Science News 26/01/2011

Green greens are a new environment for golf

Organic lawn care simplified. Have the best looking lawn with less mowing, less watering and less money.

Organic products may be applied with a good quality hoseend sprayer, pump up sprayer, through fertigation systems, injectedthrough all types of irrigation systems, flood irrigation, or surfaceapplied with broadcast spraying equipment.
The benefits of using our soil inoculants as a part of your soilbuilding program or fertilization (chemical or organic) program are asfollows:
The broad and diverse population of soil microorganisms willimmediately begin to build an aerobic zone in the soil.

The aerobiczone is the top portion of the soil that supports plant life. Ahealthy soil will normally have an aerobic zone up to 24 inches deep.Most soils today are one percent (1%) or less organic matter (humus)and usually have very shallow aerobic zones (1 to 2 inches).

The lackof diversity of microorganisms in the soil causes this condition.Soils that are in this condition are low in organic matter, have lowwater holding capacity, compacted, and have very low oxygen content.A shallow aerobic zone is very adverse to good root development byturf or plants and usually negatively affects production.

This helps reducethe need for replanting in most cases and has conditioned the soil.
The characteristics of the soil will begin to change as the microbialpopulation in the soil improves,. Microbes digest, degrade, anddisassociate many forms of salt and chemical residues in the soil.

This process helps change the soil’s pH and the charge of soilparticles from positive to negative and negative to positive freeingmany nutrients which were previously tied up to soil particles makingthem unavailable for plant uptake. All soil nutrients must bedegraded/digested by microorganisms from either an organic orinorganic source before these nutrients become a part of the soilsolution for plant use.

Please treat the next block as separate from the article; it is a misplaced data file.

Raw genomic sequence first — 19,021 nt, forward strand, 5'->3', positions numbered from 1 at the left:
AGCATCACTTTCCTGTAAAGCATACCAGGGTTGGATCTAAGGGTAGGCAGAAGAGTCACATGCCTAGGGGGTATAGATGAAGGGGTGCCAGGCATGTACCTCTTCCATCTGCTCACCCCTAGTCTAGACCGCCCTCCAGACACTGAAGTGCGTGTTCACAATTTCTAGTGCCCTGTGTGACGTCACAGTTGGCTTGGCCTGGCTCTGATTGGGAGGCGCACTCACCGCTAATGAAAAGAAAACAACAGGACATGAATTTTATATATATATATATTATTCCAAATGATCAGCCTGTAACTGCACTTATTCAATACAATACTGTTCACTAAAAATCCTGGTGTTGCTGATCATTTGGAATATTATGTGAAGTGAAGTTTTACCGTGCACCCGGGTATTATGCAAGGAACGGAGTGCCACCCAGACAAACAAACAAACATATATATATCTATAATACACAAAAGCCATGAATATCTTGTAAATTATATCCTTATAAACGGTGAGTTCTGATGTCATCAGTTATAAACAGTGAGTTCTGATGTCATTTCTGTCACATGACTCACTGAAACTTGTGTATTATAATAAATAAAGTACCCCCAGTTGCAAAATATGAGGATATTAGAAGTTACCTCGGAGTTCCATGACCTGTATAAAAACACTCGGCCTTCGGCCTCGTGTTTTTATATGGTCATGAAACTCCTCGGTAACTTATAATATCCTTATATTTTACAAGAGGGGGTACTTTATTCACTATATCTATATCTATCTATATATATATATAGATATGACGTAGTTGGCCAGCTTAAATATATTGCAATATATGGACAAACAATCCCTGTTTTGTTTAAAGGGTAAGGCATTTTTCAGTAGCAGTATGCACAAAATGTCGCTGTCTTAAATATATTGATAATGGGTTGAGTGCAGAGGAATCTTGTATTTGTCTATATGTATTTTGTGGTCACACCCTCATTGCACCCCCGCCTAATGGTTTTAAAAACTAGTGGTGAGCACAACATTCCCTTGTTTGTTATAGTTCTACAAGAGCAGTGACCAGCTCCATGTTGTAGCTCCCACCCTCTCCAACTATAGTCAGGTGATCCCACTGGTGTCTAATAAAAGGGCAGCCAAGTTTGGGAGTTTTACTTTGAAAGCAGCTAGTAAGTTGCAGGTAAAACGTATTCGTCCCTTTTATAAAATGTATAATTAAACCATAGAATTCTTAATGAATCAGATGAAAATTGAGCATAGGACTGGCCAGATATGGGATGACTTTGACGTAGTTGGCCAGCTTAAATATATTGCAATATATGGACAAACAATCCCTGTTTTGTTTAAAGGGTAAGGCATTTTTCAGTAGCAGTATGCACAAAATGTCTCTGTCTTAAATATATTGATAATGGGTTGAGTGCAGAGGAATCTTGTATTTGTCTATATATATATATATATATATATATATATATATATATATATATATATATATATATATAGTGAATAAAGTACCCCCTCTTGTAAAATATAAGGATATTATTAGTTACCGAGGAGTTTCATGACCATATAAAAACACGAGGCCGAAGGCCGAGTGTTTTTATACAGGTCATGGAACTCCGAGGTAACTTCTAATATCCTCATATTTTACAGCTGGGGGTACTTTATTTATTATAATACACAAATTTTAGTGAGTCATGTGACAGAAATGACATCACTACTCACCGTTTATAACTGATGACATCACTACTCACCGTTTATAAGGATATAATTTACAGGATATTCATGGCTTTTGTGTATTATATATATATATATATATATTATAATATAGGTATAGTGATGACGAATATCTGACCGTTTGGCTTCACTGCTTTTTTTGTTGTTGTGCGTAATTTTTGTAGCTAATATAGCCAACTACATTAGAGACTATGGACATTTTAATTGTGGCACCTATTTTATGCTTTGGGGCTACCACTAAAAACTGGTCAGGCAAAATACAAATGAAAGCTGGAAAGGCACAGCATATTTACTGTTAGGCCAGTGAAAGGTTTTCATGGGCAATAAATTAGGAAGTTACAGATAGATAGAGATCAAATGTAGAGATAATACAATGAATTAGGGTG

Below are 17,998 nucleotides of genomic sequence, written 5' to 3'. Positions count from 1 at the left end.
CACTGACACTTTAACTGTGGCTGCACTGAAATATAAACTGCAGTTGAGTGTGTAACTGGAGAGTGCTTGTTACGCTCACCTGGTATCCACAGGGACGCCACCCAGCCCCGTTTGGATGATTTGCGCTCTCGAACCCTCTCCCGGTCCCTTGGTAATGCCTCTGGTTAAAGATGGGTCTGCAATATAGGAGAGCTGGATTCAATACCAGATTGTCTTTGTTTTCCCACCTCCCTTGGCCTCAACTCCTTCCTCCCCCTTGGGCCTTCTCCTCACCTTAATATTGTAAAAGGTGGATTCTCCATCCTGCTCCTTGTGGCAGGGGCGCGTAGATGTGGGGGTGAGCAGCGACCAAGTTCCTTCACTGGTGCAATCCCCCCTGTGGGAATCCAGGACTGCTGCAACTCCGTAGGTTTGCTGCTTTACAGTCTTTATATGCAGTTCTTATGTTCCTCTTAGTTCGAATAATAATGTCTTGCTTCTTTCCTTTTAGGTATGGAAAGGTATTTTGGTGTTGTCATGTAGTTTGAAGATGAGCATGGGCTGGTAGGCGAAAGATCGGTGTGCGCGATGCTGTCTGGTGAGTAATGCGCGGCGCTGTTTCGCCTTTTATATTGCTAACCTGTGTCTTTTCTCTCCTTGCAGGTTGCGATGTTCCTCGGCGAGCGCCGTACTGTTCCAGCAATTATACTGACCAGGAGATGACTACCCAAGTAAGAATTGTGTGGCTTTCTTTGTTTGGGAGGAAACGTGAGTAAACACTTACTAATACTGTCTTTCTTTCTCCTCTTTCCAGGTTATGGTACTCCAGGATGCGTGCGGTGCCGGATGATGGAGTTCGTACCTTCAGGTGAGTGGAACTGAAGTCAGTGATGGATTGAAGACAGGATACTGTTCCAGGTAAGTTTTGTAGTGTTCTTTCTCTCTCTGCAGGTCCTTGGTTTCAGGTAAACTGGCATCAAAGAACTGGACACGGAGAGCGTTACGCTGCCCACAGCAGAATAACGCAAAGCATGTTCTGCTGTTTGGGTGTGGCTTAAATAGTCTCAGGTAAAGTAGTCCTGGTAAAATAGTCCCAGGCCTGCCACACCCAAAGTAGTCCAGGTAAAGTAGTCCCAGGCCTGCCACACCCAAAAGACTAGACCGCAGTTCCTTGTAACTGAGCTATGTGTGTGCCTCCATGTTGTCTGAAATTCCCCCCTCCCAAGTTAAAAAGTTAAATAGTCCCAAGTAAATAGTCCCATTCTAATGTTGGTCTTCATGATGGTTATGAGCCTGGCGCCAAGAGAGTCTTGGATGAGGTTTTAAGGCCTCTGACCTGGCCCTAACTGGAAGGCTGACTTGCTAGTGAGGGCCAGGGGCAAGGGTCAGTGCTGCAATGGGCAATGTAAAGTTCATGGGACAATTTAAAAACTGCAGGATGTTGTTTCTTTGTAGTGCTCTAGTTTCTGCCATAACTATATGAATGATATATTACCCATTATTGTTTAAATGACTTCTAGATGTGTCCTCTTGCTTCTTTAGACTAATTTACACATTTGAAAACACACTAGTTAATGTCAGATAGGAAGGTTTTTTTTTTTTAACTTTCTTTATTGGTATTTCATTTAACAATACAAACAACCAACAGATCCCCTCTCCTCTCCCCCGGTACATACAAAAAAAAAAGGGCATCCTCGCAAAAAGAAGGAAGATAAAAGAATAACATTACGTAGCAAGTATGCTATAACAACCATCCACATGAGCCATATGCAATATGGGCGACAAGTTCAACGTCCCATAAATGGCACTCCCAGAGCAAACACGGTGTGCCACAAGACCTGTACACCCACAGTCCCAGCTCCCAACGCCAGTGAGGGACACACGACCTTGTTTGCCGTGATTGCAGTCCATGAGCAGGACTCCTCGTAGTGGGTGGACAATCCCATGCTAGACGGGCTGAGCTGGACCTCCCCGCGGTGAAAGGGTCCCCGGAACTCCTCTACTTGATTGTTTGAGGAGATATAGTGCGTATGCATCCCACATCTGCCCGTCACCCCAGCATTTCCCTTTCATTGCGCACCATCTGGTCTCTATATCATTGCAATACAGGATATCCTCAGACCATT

The life cycle of microbes naturally enhances the rapid building ofsoil humus. Soil humus is the storehouse of plant nutrients in thesoil. These nutrients are in readily available forms for the plant touse, as they are needed for plant growth and health. A healthy activemicrobial population will add about 3,000 pounds of humus material tothe soil per acre, per year.

This humus material is almost pureprotein from the bodies of microbes that have died as a result oftheir reproduction cycles. This humus material provides about 40 to 50pounds of pure nitrogen per acre. This nitrogen is stored in the humusfraction of the soil readily available to plants through the soilsolution.
You get this free nitrogen for each 1 % of organic matter (humus) thatthe soil contains. At this stage the soil begins to aggregate and thetilth of the soil is greatly improved. The soil will hold nutrientsand water much better as you improve the organic matter (humus)content of your soil. On farms where microbial products have been madea part of the fertilization program annually for four to five yearsthe organic matter (humus) has increased from less than 1 % to 3% ormore. This increased the soils water holding capacity by four to fivetimes what it could hold at 1 % organic matter.

The gulf and oceans in the United States are serious conditiondue to the effects of Red Tide; this is caused by algae bloom fromindiscriminate use of chemical fertilizers.But after decades of focusing exclusively on chemically-orientedgrowing practices, soil scientists around the world are now looking tothe biological sciences to find better, cleaner, and more sustainablemethods of growing both crops and ornamentals.

Mycorrhizal fungiinoculants are one of the first results of USDA and universityresearch in this very promising area.In natural soil situations, plants enjoy mutually-beneficialrelationships with many other organisms, many of them microscopic, andall these biological elements – plant roots, fungi, bacteria,earthworms, and other life forms – play some role in the lives of theothers.

Over millions of years, mycorrhizal fungi and plants haveformed a mutual dependence. The fungi are nourished by root exudatesand in return bring great amounts of soil nutrients and moisture totheir host plants

di S. C.